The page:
DINGERS FROM THE 6IX
To this point in the offseason, the Toronto Blue Jays front office has done little to fill the obvious holes which are present in the current club. The current offseason philosophy has been to hold back on the years and keep all offers to free agents relatively rational. Although this is seemingly a good plan, it has left the Jays with some serious holes, while many of the best options have already signed. The examples are plentiful, whether it was Jose Bautista’s extension saga last spring, or the team’s willingness to move on from Edwin Encarnacion, or the team’s reluctance to give Dexter Fowler a serious contract offer, the team was left plenty of money to spend, but without anyone to give it too. Despite the apparent lack of interest in signing aging players to long-term contracts, I applaud mark Shapiro and Ross Atkins for sticking to their beliefs and not investing their money in aging players just to win next year and support the fan base. Offering long-term contracts can have serious negative consequences towards the end, and the decision to withhold these contracts from these types of players should be worthwhile in the end.
The Blue Jays were right to not sign Dexter Fowler. I know he was loved be almost all Jays fans, who were hopeful that the team would invest in the outfielder to fill one of their corner spots. But the front office refused to give him a serious offer so he signed with the Cardinals. Although most Jays fans were disappointed with the news, though I was mostly neutral with the matter. Sure, he would fill a serious void, but the Cardinals are going to regret giving him a five year deal in the end. It’s almost certain that he will struggle to produce towards the end of his new contract, which restricts the team from signing other players while they are stuck with an expensive, invaluable player on their roster. What does this show? Well it proves that the new front office believes that investing in expensive players usually hurts your team long term, and the front office is unwilling to sacrifice the future in favor of winning a few more games next season. Although many people would argue that winning next year is all that matters, I believe that the long term future of the team is far more important, and I support the front office in not investing their money in aging players.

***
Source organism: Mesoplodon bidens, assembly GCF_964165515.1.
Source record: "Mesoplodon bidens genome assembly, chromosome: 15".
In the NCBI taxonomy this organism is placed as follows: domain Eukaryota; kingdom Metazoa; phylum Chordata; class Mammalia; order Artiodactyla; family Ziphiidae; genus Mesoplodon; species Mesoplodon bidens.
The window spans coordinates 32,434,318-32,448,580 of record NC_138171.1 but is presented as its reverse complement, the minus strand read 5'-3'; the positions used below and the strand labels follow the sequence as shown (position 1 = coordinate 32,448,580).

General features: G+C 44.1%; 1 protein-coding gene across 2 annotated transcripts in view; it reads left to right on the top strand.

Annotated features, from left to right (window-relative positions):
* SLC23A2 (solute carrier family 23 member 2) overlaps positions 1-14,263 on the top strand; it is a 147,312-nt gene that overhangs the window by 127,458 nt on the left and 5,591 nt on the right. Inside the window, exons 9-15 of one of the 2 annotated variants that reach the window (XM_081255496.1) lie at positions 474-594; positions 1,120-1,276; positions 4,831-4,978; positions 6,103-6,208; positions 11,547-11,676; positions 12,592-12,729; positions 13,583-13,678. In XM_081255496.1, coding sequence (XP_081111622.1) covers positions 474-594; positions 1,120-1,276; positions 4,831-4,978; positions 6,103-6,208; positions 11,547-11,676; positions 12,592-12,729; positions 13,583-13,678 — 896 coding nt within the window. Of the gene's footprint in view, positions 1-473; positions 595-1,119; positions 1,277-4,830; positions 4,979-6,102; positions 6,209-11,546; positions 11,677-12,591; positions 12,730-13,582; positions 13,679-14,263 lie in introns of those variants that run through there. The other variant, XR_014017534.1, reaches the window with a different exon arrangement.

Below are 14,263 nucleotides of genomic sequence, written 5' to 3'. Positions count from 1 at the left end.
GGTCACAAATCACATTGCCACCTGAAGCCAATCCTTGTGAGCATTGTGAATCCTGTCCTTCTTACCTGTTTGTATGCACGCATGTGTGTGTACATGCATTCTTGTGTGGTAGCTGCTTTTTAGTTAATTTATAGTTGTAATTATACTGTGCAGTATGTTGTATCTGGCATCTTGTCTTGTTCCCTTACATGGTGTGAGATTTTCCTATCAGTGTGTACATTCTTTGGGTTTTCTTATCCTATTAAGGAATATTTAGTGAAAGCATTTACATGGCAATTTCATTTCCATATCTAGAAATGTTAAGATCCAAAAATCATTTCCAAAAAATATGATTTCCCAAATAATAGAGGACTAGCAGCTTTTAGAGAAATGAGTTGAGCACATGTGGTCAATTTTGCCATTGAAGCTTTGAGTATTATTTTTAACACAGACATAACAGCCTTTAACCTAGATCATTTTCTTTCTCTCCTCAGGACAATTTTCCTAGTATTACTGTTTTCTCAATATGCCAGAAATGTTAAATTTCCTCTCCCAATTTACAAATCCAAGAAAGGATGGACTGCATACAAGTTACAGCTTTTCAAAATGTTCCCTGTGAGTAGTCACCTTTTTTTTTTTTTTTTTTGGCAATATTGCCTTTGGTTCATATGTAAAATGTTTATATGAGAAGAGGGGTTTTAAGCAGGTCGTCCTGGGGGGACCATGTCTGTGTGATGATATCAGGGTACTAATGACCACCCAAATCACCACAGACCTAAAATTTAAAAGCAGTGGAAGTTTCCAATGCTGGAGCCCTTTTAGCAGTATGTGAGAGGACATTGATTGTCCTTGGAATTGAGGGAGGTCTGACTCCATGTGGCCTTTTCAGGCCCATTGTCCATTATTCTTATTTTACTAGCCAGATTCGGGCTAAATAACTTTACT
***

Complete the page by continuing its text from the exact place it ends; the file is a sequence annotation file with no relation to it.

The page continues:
In addition to this, the team already has several expensive veterans with expensive, long-term contracts such as Troy Tulowitzki and Russell Martin. We have seen these players struggle at points with the Blue Jays and signing more veterans to long term deals would only increase the number of expensive, declining players on the roster. If the team is desperate enough to offer expensive contracts to free agents, then they are either doing it to save their job or they are doing it to please the fans. But the fans aren’t always right, and I am certain that Shapiro and Atkins’s willingness to do what they believe is right instead of doing what the fans believe is right is going to have supreme benefits, particularly beyond 2017.
Although many Jays fans would argue that the teams primary goal should be to win the championship next season, I believe that the best way of being successful is not by ignoring the future, but by reacting to the present while considering the future. I wanted the team to resign Encarnacion as much as the next guy, but not signing him to a long contract is probably the best move for the Blue Jays when you consider the players they got as alternatives. Granted, there are very few outfielders on the free agent market left who would be worth signing, but there are still options such as Angel Pagan, Mark Trumbo, and Jose Bautista,. There is also the trade market, and obvious options include Andrew McCutchen, Carlos Gonzalez, Charlie Blackmon, Melky Cabrera, or J.D. Martinez. All of these options represent players who do not have long term commitments on their current contracts and would be suitable outfielders on the Blue Jays next season.
All things considered, the front office’s unwillingness to offer long term contracts to free agents may cost the team a win or two next season, but may save them several wins beyond 2017. With expensive players already on the roster, and it is in the team’s best interest to find suitable players without extensive commitments, as doing so will save the team a significant amount long term. In addition, there are available players if the team wants to find less expensive free agents, or is willing to trade. The front office is doing the right thing by not signing players to crazy contracts, and we should thank the front office for keeping the future of the club intact instead of criticizing it for refusing to give into excessive contract demands.